2.4 Rainfall analysis
Rainfall data was measured and digitally recorded using HOBO tipping bucket rain gauge. The rain gauge was installed on a levelled platform on a tower to make sure there was no surrounding obstacle. A rating curve was established by making a number of concurrent observations of rainfall and storage over a period of time, covering the expected range of stages at the rainfall gauging section. The physical change to the rainfall data alters this relation and these changes were accounted for in the derivation of a storage from a time series of storage data. The idea of rainfall-storage rating curve was adopted from the conventional stage–discharge rating curve where the data are plotted versus the concurrent stage to define the rating curve for the stream .
2.5 Groundwater pumping test
2.6 Dual water supply system
In the current study, rainwater was used in preference to groundwater and the system was equipped with automatic devices. The switching device used floats to automatically detect when sufficient rainwater was available for use in the building. When rainwater levels were low, the device automatically changed back to groundwater so there was no an uninterrupted supply of water to the building.
Main components of the installed systems
Length = 14 m and Width = 9 m
Ø = 0.3 m
Ø = 0.3 m
Capacity = 1000 L
Length = 14 m
Length = 2 m, Ø = 0.3 m
Capacity = 2000 L
Capacity = 1000 L
11 and 12
Length = 20 m
3 Results and discussion
3.1 Rainfall-storage rating curve
3.2 Constant rate test
3.3 Water demand and water usage
Meanwhile, March recorded the least amount of monthly groundwater usage of 6.2 m3 (Fig. 5d). The recorded rainfall depth was 197 mm with the total amount of rainwater collected in the storage tank of 11.5 m3. Increase in rainwater storage allows to reduce groundwater pumping by a more or less equivalent amount. Almost similar results found in April 2019. The amount of harvested rainwater and groundwater used were 11 m3 and 6.7 m3, respectively. In May 2019, the total volume of harvested rainwater was 8.6 m3 and complemented with 9.7 m3 of groundwater. Overall, it can be seen that most of the days rainwater could not meet the water demand thus have to be supported by the groundwater. However, in doing so, not only the rainwater could be captured and reused but there is no over-exploitation of groundwater issues occur in the future.
From the results discussed earlier, January recorded the highest monthly groundwater usage with 12.3 m3. Meanwhile, March recorded the least amount of monthly groundwater usage of 6.2 m3. From the constant rate test conducted, the daily discharge rate of the groundwater was 1.69 m3. Therefore, the pump was capable to extract approximately 50.7 m3 of groundwater per month. Overall, it can be concluded that the groundwater was able to be used as supplement water to the system without any over exploitation issues since the required groundwater volume to meet the monthly water demand ranged from 6.2 to 12.3 m3.
3.4 Observed and actual amount of rainwater collection
During the study period from December 2018 to May 2019, the monthly rainfall depth recorded at the study area were as follows: 100.4 mm in December 2018, 204.4 mm in January 2019, 93.8 mm in February 2019, 197 mm in March 2019, 279 mm in April 2019 and 318.6 mm in May 2019. In order to determine the effectiveness of the installed RWH system, actual volume of rainwater collected was identified. Equation 4 was used to identify the actual amount of rainfall that can be collected. The harvested rainwater were monitored daily at the study site. In the present study, the runoff coefficient was 0.75 since it gave the least differences volume for both observed and actual rainwater collected. This result was comparable to that suggested by NAHRIM (2014) which for corrugated metal sheet roofs, the runoff coefficients ranged between 0.7 and 0.9. In Seoul, South Korea, Mun and Han  estimated the collection efficiency of rainwater from a building rooftop of 0.8. A runoff coefficient of 0.85 was employed in a study carried out by Adugna et al.  to account for evaporation loss and possible first flush diversion.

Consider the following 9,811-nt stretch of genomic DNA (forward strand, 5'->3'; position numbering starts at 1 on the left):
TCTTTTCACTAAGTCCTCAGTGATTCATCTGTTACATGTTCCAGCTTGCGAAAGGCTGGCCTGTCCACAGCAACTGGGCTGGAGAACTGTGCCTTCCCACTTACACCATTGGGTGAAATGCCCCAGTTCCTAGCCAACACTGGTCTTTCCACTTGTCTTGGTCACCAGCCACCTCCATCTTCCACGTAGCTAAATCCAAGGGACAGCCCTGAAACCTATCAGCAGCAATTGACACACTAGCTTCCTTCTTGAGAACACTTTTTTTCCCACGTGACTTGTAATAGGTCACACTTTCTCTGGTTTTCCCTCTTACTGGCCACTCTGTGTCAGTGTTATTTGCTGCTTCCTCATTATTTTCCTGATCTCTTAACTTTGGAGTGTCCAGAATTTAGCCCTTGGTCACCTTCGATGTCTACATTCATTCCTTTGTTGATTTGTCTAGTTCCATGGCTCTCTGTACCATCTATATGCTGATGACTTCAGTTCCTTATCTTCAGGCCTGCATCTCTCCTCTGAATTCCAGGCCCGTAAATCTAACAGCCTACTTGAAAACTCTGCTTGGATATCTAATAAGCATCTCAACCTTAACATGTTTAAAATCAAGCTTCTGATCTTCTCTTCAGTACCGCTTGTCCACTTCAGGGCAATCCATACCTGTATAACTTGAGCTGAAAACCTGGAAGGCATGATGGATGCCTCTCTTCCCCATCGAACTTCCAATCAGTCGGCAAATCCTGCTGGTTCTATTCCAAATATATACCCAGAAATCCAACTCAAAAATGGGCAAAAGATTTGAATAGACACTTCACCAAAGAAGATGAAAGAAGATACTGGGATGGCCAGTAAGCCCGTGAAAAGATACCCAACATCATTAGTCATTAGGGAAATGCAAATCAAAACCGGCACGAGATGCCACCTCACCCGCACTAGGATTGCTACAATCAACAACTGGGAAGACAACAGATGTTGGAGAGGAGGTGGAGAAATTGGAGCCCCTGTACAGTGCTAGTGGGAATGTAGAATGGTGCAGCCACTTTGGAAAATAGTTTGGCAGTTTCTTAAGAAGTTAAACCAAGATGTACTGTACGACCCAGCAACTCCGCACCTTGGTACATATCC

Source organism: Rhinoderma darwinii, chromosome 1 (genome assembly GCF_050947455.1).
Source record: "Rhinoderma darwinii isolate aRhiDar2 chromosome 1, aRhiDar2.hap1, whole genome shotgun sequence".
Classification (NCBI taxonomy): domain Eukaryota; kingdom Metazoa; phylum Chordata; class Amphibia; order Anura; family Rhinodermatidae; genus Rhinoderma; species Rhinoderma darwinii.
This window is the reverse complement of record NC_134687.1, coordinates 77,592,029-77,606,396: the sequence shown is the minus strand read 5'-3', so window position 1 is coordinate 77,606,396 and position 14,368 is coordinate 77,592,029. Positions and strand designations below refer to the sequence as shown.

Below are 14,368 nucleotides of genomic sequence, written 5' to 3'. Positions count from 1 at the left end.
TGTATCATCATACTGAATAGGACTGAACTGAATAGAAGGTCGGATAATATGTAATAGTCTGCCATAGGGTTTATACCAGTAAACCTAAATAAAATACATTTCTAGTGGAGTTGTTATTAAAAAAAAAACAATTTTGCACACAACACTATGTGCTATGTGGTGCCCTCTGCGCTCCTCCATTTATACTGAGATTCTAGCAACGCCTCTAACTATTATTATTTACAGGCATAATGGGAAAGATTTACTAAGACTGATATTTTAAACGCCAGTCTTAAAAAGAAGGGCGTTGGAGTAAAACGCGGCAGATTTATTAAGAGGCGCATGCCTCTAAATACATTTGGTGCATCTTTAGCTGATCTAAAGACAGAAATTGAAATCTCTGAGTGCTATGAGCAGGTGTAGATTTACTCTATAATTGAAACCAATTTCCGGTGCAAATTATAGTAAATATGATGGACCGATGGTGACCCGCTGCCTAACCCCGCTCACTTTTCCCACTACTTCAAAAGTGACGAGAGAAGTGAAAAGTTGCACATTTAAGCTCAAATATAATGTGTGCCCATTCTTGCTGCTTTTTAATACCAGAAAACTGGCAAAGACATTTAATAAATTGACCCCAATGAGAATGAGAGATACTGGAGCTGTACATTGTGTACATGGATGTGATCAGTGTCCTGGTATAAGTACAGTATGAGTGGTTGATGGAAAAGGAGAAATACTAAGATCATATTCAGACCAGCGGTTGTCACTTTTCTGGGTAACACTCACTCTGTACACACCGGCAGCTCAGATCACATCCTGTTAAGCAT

Differences between observed and actual amount of harvested rainwater
Volume of harvested rainwater (m3)
In Malaysia, exploring alternative water sources and conserving natural resources have always been important issues in the context of water resources management. Therefore, the main aim of this study was to adopting the RWH system and groundwater abstraction as part of the conservation of natural water resources. This has also been investigated in some countries such as in France [24, 25] and Vietnam  and successfully implemented. To determine the collection efficiencies of RWH system, a comparison between the actual rainwater that can be harvested and the observed harvested rainwater was made. It can be concluded that 0.75 was the most accurate runoff coefficient since it gave the least differences volume for both observed and actual rainwater collected. To assess the yield of the tube well, a constant rate pumping test was carried out and the safest discharge rate was determined. Overall, by implementing this system, it can be observed that most of the months, rainwater could not meet the water demand thus have to be supported by the groundwater.
Overall, this study provides a significant reference for sustainable water management and this approach can be efficiently applied especially for rural areas, where there is no piped water supply. Water quality for both rainwater and groundwater warrant further investigations as the current study only focuses on the water quantity.
Siti Nazahiyah Rahmat was supported by a Fundamental Research Grant Scheme (FRGS) granted by the Ministry of Higher Education, Malaysia, Grant Number: 1523.
Compliance with ethical standards
Conflict of interest
The authors declare that they have no conflict of interest.